Many of Britain’s towns and cities have been transformed “out of all recognition” by mass immigration, turning parts of them into ghettoes which successive governments have ignored “for fear of being branded racist or Islamophobic”, and which are creating “escalating divisions and tensions”, says a government report, the Casey Review.
And what is the author Louise Casey’s proposed solution?
Why, that immigrants should be required to swear an oath of allegiance to their host country.
Yeah, that’ll really make a difference.
To be fair to Casey, she has had a very decent stab at a very difficult job. Though she doesn’t actually use the word “ghettoes”, her report is perfectly clear on the huge social cohesion problems in Britain – mainly caused by the accumulation in monocultural “pockets” of people following one religion in particular…
There are parts of Blackburn, Birmingham, Burnley and Bradford where the population is between 70% and 85% Muslim.
In January 2015, there were 511 schools across 43 local authority areas with 50% or more pupils from Pakistani and Bangladeshi ethnic backgrounds.
Economic inactivity levels remain unusually high among women from Pakistani and Bangladeshi ethnic groups – 57.2% are inactive in the labour market compared with 25.2% of White women and 38.5% of all ethnic minority women.
In some of these ghettoes, Muslims are so isolated from the broader society that they believe Britain is actually an Islamic country where 75 per cent of the population follows Islam.
The correct figure is 4.8 per cent – and growing fast.
In 2001 the Muslim population in Britain was 1.6 million. By 2011, it had nearly doubled to 2.8 million.
None of this would necessarily matter if this growing religious minority population showed any inclination to adhere with the values of the broader host society. But according to Casey’s report, what we actually have is two cultures heading in opposite directions.
As a nation, we are getting older, more secular and more open about our sexuality, while the growing ethnic minority population is younger and more likely to identify as religious (particularly among Pakistani and Bangladeshi ethnic groups).
This isn’t helped, she notes, by the fact that we effectively have two parallel legal systems operating in Britain: one English Common Law which applies to everyone, the other the shadowy Sharia courts which lay down the law on civil issues in Muslim areas and mean that Muslim women, especially, end up being treated as second class citizens.
However, we heard about discriminatory practices against women which, in some cases, are causing serious harm. Some women’s rights groups have accused Sharia Councils and other parallel legal systems of denying vulnerable women and children access to equality and human rights. There have been claims that some Sharia Councils have been supporting the values of extremists, condoning wife-beating, ignoring marital rape and allowing The overriding principle is that these rules, practices and bodies must operate within the laws of the UK. Some women’s rights groups have accused Sharia Councils and other parallel legal systems of denying vulnerable women and children access to equality and human rights. 133 forced marriage. It has also been claimed that their influence is growing.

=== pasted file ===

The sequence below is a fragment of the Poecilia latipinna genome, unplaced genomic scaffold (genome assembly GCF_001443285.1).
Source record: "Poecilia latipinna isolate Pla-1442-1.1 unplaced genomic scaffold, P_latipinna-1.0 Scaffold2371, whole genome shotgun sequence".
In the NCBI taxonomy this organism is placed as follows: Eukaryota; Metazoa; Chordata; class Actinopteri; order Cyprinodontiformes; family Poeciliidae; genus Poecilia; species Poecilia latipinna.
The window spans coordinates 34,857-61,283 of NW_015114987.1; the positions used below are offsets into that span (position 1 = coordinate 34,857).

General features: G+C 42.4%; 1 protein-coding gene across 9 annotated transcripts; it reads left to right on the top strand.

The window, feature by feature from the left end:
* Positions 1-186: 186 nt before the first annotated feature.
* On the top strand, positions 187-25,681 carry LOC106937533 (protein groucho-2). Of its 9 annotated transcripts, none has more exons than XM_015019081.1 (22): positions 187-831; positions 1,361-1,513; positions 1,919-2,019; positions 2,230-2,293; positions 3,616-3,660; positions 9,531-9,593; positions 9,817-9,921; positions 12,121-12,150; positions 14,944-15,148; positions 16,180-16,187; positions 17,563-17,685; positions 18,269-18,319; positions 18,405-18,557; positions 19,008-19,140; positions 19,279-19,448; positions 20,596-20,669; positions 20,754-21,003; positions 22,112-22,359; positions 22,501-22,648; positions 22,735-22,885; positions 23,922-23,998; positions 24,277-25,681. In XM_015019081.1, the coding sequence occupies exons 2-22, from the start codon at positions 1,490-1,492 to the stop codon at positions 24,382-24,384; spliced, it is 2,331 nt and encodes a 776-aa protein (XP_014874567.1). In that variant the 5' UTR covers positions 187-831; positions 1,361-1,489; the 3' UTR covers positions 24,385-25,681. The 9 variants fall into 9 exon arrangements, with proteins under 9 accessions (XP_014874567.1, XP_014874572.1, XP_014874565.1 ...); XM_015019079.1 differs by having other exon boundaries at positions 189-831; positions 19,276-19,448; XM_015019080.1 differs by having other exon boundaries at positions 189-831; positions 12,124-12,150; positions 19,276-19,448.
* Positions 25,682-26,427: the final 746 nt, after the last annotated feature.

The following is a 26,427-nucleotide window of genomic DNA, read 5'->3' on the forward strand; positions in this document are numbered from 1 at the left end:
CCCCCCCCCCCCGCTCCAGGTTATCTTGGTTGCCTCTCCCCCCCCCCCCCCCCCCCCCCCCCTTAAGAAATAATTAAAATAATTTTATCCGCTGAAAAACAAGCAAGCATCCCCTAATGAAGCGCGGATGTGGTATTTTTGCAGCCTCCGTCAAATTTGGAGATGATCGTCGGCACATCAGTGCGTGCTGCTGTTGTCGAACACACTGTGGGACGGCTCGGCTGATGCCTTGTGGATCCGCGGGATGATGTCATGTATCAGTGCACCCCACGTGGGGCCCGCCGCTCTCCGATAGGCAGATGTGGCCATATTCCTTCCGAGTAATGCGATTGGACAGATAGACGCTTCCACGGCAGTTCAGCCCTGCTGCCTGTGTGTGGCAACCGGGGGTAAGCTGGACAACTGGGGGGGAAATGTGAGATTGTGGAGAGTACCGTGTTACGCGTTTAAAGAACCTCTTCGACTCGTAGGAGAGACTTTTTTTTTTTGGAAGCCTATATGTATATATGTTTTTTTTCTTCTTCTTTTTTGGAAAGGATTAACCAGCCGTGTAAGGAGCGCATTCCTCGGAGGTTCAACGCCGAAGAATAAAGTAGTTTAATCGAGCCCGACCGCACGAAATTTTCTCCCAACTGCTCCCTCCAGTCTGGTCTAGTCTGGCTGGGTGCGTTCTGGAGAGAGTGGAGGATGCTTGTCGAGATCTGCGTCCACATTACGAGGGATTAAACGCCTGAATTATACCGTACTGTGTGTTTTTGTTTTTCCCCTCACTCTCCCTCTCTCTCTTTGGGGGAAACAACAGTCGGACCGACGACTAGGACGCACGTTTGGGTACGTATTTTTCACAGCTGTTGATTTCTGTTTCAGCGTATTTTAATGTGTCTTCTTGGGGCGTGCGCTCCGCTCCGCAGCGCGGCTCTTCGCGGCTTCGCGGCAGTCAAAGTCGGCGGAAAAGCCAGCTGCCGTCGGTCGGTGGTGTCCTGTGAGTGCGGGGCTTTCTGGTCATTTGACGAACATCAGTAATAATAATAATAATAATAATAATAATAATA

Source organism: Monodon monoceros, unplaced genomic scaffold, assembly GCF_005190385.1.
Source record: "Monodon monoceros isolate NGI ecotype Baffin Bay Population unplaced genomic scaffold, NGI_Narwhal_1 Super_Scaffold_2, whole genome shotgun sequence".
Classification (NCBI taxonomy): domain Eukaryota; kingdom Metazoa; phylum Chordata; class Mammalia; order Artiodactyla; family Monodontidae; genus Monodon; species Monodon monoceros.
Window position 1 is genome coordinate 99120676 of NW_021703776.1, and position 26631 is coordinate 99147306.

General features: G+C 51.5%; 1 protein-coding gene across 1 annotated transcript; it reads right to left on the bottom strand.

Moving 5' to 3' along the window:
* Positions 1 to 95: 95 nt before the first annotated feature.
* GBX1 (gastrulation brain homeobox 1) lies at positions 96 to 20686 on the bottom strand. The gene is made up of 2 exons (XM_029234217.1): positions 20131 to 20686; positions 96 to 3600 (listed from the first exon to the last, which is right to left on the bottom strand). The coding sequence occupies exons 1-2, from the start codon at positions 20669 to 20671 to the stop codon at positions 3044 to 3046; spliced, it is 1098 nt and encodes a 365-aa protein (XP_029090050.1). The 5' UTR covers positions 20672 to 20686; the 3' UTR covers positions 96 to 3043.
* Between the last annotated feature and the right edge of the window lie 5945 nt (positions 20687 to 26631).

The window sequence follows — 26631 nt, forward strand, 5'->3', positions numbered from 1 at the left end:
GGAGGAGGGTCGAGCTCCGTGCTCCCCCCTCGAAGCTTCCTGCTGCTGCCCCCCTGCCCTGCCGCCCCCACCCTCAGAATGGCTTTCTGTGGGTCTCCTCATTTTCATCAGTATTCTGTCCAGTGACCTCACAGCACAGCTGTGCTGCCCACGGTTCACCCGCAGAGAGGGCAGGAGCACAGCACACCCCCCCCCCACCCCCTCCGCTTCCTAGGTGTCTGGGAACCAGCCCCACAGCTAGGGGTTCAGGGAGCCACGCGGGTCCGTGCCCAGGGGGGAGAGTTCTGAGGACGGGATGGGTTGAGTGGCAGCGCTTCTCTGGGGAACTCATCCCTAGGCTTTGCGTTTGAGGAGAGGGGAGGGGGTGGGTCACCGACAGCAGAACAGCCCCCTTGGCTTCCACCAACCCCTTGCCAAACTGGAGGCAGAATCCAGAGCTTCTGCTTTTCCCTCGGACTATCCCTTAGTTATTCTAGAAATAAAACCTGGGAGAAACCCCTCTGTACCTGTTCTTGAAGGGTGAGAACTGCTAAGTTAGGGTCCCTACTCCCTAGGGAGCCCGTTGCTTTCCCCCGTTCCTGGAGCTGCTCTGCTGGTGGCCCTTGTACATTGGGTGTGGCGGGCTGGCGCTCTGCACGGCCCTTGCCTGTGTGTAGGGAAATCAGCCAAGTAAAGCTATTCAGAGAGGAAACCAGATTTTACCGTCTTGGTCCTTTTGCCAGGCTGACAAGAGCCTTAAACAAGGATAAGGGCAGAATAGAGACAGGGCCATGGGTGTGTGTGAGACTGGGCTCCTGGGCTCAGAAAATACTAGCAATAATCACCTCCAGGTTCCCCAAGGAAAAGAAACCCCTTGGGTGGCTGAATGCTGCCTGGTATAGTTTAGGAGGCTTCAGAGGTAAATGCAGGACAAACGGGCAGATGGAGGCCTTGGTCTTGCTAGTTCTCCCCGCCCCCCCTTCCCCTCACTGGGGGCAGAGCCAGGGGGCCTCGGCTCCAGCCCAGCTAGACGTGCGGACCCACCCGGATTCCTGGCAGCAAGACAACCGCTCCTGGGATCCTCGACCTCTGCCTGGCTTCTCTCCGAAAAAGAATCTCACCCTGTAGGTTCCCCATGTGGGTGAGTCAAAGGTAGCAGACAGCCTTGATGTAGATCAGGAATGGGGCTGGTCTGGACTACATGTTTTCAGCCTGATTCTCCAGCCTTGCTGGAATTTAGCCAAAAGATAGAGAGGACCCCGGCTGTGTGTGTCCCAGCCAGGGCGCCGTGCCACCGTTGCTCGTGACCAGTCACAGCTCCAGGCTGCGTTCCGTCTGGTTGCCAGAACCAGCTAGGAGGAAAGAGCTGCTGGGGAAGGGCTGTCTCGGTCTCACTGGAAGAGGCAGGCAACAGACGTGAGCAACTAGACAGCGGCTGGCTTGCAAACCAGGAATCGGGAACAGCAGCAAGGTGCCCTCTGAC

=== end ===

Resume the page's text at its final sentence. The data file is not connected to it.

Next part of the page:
So, short of ducking the “ghetto” word, Casey’s report could hardly have been clearer about the nature and scale of the problem.
Her difficulty is that she is operating in a climate of such rampant political correctness that no one in any position of authority really wants to deal with the issues her report raises. Or even to admit – except in the vaguest, most mealy-mouthed way – that these problems actually exist.
Nowhere is this climate of denial better illustrated by the BBC’s treatment of the report on Radio 4’s Today programme this morning.
Sure Louise Casey was allowed on to have her say and – having first dutifully mouthed the usual pieties about what a jolly good thing immigration had been for Britain – she proved really quite robust on issues like the veil, which she said she believed shouldn’t be worn, by policewomen, midwives, and suchlike: “I want to see their faces. Most of us do.”
But the BBC, in true BBC style, insisted on preceding the interview with a report by journalist Sima Kotecha, who visited the Muslim ghetto of Oldham to demonstrate just how wrong and offensive Casey’s report actually is.
One woman she interviewed was said to be “angry at the suggestion that Muslim men are misogynists”. The woman said with a giggle: “I’m married myself. My husband does not control me.” [Phew! So that’s that canard laid to rest, eh listeners?]
Kotecha went on: “Some have labelled the findings ignorant, racist, and ridiculous.”
With an intro like that, is it any wonder that Casey was on the defensive when finally given her chance to explain herself.
“You can get as many right-on people on the radio as you want today, you can get as many community leaders as you like to say I’m wrong, but you cannot deny an uncomfortable truth which is that inequality in certain communities in these highly segregated areas is getting worse not better.”
And she’s right. But here’s a prediction. It’s going to get a lot, lot worse still before any agency of government has the balls to do a single thing about it. This, after all, is why the utterly useless David Cameron commissioned that Casey Report in the first place: to give the illusion that something was being done, prior to kicking the issue into the long grass.